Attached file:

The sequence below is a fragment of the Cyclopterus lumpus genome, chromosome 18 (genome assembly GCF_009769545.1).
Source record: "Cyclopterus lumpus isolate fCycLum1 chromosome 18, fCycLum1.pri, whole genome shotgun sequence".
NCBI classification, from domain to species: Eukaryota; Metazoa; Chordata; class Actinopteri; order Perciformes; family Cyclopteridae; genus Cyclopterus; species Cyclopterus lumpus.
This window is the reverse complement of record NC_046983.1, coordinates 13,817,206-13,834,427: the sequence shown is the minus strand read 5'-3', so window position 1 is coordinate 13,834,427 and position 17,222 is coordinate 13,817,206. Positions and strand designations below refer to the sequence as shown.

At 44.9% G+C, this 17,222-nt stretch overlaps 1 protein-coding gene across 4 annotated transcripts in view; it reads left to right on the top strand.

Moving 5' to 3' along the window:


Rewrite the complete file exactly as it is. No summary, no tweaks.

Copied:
The sequence below is a fragment of the Cyclopterus lumpus genome, chromosome 18 (genome assembly GCF_009769545.1).
Source record: "Cyclopterus lumpus isolate fCycLum1 chromosome 18, fCycLum1.pri, whole genome shotgun sequence".
NCBI classification, from domain to species: Eukaryota; Metazoa; Chordata; class Actinopteri; order Perciformes; family Cyclopteridae; genus Cyclopterus; species Cyclopterus lumpus.
This window is the reverse complement of record NC_046983.1, coordinates 13,817,206-13,834,427: the sequence shown is the minus strand read 5'-3', so window position 1 is coordinate 13,834,427 and position 17,222 is coordinate 13,817,206. Positions and strand designations below refer to the sequence as shown.

At 44.9% G+C, this 17,222-nt stretch overlaps 1 protein-coding gene across 4 annotated transcripts in view; it reads left to right on the top strand.

Moving 5' to 3' along the window: